States across Europe have today carried out the region’s first ever cyber-attack ‘desk simulation’ designed to find weak spots in the way government organisations might behave if faced with the real thing.
Cyber Europe 2010 involves public-sector security organisations in the 27 EU member states plus Iceland, Norway and Switzerland in stress testing an imaginary scenario in which country after country faces growing disruption to its Internet infrastructure.
The thinking is that by involving government security agencies including national computer security incident response teams across Europe, it will test how countries interact with one another and whether key staff know who to contact in partner agencies in the event of problems.
Given the number of countries involved, it will also look at possible lurking language barriers and work out whether certain countries’ security response resources would cope in the event that channels such as the phone network are disrupted.
If it sounds grand, organisers ENISA (European Network and Information Security Agency) stressed that the scale and scope of the exercise was limited compared to high-profile exercises elsewhere in the world such as the US Department of Homeland Security’s recent Cyber Storm III.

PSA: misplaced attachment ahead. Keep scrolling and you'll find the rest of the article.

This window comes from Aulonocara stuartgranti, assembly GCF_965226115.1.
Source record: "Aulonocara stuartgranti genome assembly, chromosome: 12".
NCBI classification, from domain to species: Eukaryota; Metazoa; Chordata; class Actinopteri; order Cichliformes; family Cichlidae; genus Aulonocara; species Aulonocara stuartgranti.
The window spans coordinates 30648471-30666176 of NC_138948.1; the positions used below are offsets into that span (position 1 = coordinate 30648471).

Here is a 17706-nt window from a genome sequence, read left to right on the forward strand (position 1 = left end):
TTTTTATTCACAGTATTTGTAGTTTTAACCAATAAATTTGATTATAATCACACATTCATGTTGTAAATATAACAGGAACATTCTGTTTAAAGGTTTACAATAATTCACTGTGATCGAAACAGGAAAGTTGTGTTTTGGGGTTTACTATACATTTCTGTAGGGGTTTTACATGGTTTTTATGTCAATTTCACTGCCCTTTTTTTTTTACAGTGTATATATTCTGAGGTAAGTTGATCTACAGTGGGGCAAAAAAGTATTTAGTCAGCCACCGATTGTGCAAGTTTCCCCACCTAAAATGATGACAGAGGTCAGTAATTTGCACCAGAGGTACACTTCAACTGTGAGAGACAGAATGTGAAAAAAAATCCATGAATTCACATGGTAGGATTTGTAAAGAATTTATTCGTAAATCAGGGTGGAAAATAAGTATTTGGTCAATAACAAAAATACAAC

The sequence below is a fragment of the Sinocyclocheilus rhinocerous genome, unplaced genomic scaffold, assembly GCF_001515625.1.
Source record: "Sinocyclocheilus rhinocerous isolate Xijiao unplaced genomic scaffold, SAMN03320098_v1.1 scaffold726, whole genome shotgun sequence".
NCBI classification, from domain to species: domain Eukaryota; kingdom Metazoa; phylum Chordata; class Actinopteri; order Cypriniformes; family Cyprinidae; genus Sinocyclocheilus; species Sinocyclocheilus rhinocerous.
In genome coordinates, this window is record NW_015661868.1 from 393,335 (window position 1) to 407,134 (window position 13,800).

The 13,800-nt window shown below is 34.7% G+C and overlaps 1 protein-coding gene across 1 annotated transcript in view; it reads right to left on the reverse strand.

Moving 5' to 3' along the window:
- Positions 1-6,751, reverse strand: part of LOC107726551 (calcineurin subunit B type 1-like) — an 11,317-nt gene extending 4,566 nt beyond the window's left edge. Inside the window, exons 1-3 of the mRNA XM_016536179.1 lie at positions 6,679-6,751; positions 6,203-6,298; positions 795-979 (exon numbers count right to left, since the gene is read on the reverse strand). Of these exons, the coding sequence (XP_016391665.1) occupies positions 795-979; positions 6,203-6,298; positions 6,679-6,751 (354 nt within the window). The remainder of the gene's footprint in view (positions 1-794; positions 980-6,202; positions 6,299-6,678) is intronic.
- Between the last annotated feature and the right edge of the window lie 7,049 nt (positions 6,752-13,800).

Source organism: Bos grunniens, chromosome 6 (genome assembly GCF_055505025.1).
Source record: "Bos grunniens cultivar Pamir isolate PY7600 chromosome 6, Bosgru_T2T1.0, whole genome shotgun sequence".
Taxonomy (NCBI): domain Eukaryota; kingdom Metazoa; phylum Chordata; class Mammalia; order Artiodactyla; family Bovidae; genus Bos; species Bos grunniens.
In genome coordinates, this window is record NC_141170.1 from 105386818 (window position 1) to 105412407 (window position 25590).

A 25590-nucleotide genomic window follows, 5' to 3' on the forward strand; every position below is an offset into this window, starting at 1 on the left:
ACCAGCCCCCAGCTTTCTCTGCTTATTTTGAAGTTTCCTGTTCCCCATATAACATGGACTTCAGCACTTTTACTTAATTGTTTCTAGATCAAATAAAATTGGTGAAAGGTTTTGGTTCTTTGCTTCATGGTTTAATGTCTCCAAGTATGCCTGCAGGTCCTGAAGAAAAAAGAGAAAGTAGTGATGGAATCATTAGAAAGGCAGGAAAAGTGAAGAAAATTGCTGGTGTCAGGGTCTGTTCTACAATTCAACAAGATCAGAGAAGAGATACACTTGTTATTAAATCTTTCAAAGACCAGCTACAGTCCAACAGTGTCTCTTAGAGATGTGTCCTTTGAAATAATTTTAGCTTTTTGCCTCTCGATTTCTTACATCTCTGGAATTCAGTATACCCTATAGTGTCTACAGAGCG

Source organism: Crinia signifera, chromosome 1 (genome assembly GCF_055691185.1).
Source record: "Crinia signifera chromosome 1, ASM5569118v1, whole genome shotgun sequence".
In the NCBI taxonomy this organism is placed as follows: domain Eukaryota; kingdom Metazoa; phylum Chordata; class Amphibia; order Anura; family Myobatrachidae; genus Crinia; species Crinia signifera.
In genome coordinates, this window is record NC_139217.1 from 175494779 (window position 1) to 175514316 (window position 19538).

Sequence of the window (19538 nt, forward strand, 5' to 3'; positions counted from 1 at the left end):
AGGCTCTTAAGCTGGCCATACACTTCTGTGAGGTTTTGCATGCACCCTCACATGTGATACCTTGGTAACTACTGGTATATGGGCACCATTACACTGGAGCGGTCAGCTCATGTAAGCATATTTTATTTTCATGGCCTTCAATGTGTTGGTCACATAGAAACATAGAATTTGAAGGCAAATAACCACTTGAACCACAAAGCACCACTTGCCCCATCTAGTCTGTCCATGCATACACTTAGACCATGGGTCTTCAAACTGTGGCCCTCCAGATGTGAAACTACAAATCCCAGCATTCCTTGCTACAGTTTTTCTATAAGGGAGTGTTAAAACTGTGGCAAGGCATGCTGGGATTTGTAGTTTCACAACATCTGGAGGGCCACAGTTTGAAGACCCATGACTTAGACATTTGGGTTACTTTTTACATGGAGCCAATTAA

The exercise was restricted to public agencies and would not involve private sector companies responsible for critical infrastructure, nor directly set out to test technical response and recovery.
One ENISA representative even described Cyber Europe II as having a “budget in the hundreds of Euros,” in an attempt to downplay its ambitions [this figure has been clarified as around 100,000 euros - Ed].
However, compared to US cyber-simulations, a European equivalent was always going to need a more limited first step to more advanced eventsin the future. Unlike the US, the EU and partner countries must grapple with co-ordinating around 30 different nations, each with its own cyber-security hierarchy.
The numbers involved in the exercise were put at 50 people in the Athens-based control centre plus another 80 around the continent in 70 organisations.
"This exercise to test Europe's preparedness against cyber threats is an important first step towards working together to combat potential online threats to essential infrastructure and ensuring citizens and businesses feel safe and secure online," said Neelie Kroes, formerly the EU Competition Commissioner but now vice president of the European Commission for the Digital Agenda.
Unofficially, the UK is seen as a lynchpin in EU cybersecurity efforts, which helps explain why on the day of the simulation Kroes visited the country’s Cyber Security Operations Centre (CSOC) with Security Minister, Baroness Pauline Neville-Jones.
The EU remains some way behind the US at conducting these sorts of simulations. Cyber Storm III, held at the end of September, was a large-scale technical test. This followed on from Cyber Storm II in April 2008, which is probably the most direct parallel to today's EU exercise.
ENISA will offer an initial report on Cyber Europe 2010 tomorrow, 5 November, with a more detailed analysis early next year.
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